This monitor did have sound activation and auto-sleep and wake features for the viewing screen. It also has 3 remote controlled lullabies that can be played from the parent's unit on baby's camera. It does not offer remote pan and tilt or any kind of zoom feature, which limits how much of the room or of the crib you can view at any time. The field of view is also smaller than most of the competition, which makes the lack of pan and tilt all the more agonizing. The Summer Infant product had a similar field of view and manual pan and tilt, but somehow given its great video images and cheaper price it still felt like a pretty good unit. Here you aren't really getting anything to make up for the lack of options, and the price is relatively high compared to the competition.
This camera also has night vision and can be used up to 10 feet from baby. The night vision is automatic based on ambient room light. The infrared LEDs are invisible and non-distracting to baby trying to sleep. It comes with a kickstand, belt clip, and wall mounting features.
All monitors emit EMF, how much and how far away they must be in order to have the least amount of potential impact on baby is what matters. All the products in this review registered 6+ when the reader was placed right next to the cameras, with the exception of the Withings connected via Ethernet cable. This number went down by about half for most of the monitors in the review, and it decreased even more at 6 feet from the camera. Given that most cameras can be placed at least 10 feet away and still get night time images of baby, the amount of EMF baby comes in contact with will be less the further away it gets. The Philips had some of the lowest readings for a dedicated unit, with a 1.79 at 3 feet and 1.29 at 6 feet. The Levana Ayden also read 1.29, and the Nest Cam had a 0.78 reading at 6 feet, the lowest in the group. The WiFi Withings Smart Baby had no EMF when connected via Ethernet cable, making it the best choice for health if you are concerned about EMF.
This product had one of the better battery life results in our test. It lasted 8 hours and has a unique battery backup function. The Summer Infant Clear Sight and Lorex Sweet Peep also lasted 8 hours in our tests, and the Levana Ayden lasted 9.5 hours. The Nest Cam and Withings Smart Baby options battery time is dependent on the device being used as a parent unit, but most of the available options have a fairly long battery life depending on what else they are being used for. The shortest battery life in our test is the Uniden Lullaboo Guardian G403 with 3.5 hours. The extended battery life of the Philips means parents can rest easy that the monitor will continue to alert them through the night, or during an electric outage with the battery back up feature.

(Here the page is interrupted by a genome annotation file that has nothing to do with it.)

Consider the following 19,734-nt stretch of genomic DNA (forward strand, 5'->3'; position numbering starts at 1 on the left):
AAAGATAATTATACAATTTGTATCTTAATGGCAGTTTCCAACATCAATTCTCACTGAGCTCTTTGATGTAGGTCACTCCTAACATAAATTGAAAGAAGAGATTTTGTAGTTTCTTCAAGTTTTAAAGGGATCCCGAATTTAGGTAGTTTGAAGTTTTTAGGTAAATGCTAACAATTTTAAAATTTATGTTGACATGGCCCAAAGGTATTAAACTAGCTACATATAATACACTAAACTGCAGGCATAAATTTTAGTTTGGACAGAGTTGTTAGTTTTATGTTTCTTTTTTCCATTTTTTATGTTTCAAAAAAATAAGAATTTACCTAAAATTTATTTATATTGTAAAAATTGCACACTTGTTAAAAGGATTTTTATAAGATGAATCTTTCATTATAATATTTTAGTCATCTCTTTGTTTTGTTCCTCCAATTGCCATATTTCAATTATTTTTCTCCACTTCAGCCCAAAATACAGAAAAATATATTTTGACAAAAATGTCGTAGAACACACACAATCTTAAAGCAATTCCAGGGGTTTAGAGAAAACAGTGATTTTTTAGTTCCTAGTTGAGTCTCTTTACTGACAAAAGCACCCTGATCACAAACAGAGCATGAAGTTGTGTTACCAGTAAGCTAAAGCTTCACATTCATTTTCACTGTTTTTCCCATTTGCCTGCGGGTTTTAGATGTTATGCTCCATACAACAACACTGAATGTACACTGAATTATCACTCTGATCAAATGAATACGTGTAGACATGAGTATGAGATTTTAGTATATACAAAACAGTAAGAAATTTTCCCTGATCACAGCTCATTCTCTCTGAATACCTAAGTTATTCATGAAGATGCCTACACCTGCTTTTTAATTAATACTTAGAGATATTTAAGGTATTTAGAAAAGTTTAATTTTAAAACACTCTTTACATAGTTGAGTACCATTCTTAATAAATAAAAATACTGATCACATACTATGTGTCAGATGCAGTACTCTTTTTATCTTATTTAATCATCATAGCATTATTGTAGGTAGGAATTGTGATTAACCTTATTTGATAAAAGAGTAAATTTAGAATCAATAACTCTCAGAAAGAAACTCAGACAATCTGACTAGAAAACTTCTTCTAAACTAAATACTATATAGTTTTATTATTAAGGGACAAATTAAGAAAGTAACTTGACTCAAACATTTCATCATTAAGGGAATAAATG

Given its lack of features, poor video quality, and higher price tag there is no best application for this monitor. Parents might be drawn to the brand name as one they recognize, but that is not a good enough reason to make this purchase. There are better performing products with more features in our review that have a lower or similar price. Parents do not need to sacrifice the features that they want and only walk away with a bad video.
Given that this product is in the top third pricewise, and more expensive than both award winners, this product does not offer any value with what it brings to the table. In general a product with so few features, and poor performance in our video testing should really cost less than this monitor.
This isn't the worst monitor in our review, and it did offer some strengths in sound and the battery backup feature. However, it didn't offer enough in the metrics for video products that really count. It struggled to offer a good picture, it lacked zoom capabilities, had a small field of view, and didn't have the best range. It is hard to love a product that doesn't even seem to love itself. This simplistic product should either cost less or be of higher performance if it hopes to bring home an award from us. This is not a product we recommend.